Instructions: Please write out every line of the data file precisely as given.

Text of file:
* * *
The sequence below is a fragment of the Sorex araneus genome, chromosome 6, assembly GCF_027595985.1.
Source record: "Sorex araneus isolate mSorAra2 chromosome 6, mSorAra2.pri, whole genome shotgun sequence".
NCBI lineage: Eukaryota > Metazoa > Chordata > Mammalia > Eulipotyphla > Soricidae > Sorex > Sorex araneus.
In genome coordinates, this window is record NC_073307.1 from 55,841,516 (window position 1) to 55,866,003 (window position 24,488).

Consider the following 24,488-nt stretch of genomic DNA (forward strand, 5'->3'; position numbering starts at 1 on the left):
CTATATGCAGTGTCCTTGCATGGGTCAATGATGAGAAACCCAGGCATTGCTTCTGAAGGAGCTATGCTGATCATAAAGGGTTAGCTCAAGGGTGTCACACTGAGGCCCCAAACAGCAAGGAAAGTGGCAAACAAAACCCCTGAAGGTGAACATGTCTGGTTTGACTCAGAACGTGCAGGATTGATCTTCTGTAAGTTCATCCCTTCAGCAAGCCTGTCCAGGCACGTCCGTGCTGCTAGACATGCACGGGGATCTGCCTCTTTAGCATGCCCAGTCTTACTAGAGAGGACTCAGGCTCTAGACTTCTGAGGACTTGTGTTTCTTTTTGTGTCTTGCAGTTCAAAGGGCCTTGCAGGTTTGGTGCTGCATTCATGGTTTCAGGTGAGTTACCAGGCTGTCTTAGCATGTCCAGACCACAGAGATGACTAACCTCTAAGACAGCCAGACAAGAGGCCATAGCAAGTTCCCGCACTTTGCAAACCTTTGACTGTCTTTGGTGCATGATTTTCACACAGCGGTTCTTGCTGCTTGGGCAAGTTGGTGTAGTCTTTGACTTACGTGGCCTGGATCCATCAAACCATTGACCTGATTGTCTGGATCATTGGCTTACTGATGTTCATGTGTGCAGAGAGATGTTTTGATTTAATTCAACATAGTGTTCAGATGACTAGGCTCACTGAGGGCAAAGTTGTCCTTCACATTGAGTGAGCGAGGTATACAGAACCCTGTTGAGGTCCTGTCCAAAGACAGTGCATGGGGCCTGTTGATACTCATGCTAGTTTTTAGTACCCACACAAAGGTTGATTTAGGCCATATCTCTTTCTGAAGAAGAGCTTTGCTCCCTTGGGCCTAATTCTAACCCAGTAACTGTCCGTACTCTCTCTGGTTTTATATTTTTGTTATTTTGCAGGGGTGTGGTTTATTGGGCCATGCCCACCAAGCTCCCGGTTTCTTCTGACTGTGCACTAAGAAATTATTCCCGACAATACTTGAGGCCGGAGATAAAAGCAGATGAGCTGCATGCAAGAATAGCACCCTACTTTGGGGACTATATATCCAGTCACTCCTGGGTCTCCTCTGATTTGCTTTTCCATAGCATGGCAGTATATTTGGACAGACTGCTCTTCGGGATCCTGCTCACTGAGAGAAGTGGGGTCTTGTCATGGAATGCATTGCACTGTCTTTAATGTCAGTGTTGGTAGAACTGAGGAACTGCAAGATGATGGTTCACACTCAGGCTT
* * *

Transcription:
The sequence below is a fragment of the Sorex araneus genome, chromosome 6, assembly GCF_027595985.1.
Source record: "Sorex araneus isolate mSorAra2 chromosome 6, mSorAra2.pri, whole genome shotgun sequence".
NCBI lineage: Eukaryota > Metazoa > Chordata > Mammalia > Eulipotyphla > Soricidae > Sorex > Sorex araneus.
In genome coordinates, this window is record NC_073307.1 from 55,841,516 (window position 1) to 55,866,003 (window position 24,488).

Consider the following 24,488-nt stretch of genomic DNA (forward strand, 5'->3'; position numbering starts at 1 on the left):
CTATATGCAGTGTCCTTGCATGGGTCAATGATGAGAAACCCAGGCATTGCTTCTGAAGGAGCTATGCTGATCATAAAGGGTTAGCTCAAGGGTGTCACACTGAGGCCCCAAACAGCAAGGAAAGTGGCAAACAAAACCCCTGAAGGTGAACATGTCTGGTTTGACTCAGAACGTGCAGGATTGATCTTCTGTAAGTTCATCCCTTCAGCAAGCCTGTCCAGGCACGTCCGTGCTGCTAGACATGCACGGGGATCTGCCTCTTTAGCATGCCCAGTCTTACTAGAGAGGACTCAGGCTCTAGACTTCTGAGGACTTGTGTTTCTTTTTGTGTCTTGCAGTTCAAAGGGCCTTGCAGGTTTGGTGCTGCATTCATGGTTTCAGGTGAGTTACCAGGCTGTCTTAGCATGTCCAGACCACAGAGATGACTAACCTCTAAGACAGCCAGACAAGAGGCCATAGCAAGTTCCCGCACTTTGCAAACCTTTGACTGTCTTTGGTGCATGATTTTCACACAGCGGTTCTTGCTGCTTGGGCAAGTTGGTGTAGTCTTTGACTTACGTGGCCTGGATCCATCAAACCATTGACCTGATTGTCTGGATCATTGGCTTACTGATGTTCATGTGTGCAGAGAGATGTTTTGATTTAATTCAACATAGTGTTCAGATGACTAGGCTCACTGAGGGCAAAGTTGTCCTTCACATTGAGTGAGCGAGGTATACAGAACCCTGTTGAGGTCCTGTCCAAAGACAGTGCATGGGGCCTGTTGATACTCATGCTAGTTTTTAGTACCCACACAAAGGTTGATTTAGGCCATATCTCTTTCTGAAGAAGAGCTTTGCTCCCTTGGGCCTAATTCTAACCCAGTAACTGTCCGTACTCTCTCTGGTTTTATATTTTTGTTATTTTGCAGGGGTGTGGTTTATTGGGCCATGCCCACCAAGCTCCCGGTTTCTTCTGACTGTGCACTAAGAAATTATTCCCGACAATACTTGAGGCCGGAGATAAAAGCAGATGAGCTGCATGCAAGAATAGCACCCTACTTTGGGGACTATATATCCAGTCACTCCTGGGTCTCCTCTGATTTGCTTTTCCATAGCATGGCAGTATATTTGGACAGACTGCTCTTCGGGATCCTGCTCACTGAGAGAAGTGGGGTCTTGTCATGGAATGCATTGCACTGTCTTTAATGTCAGTGTTGGTAGAACTGAGGAACTGCAAGATGATGGTTCACACTCAGGCTT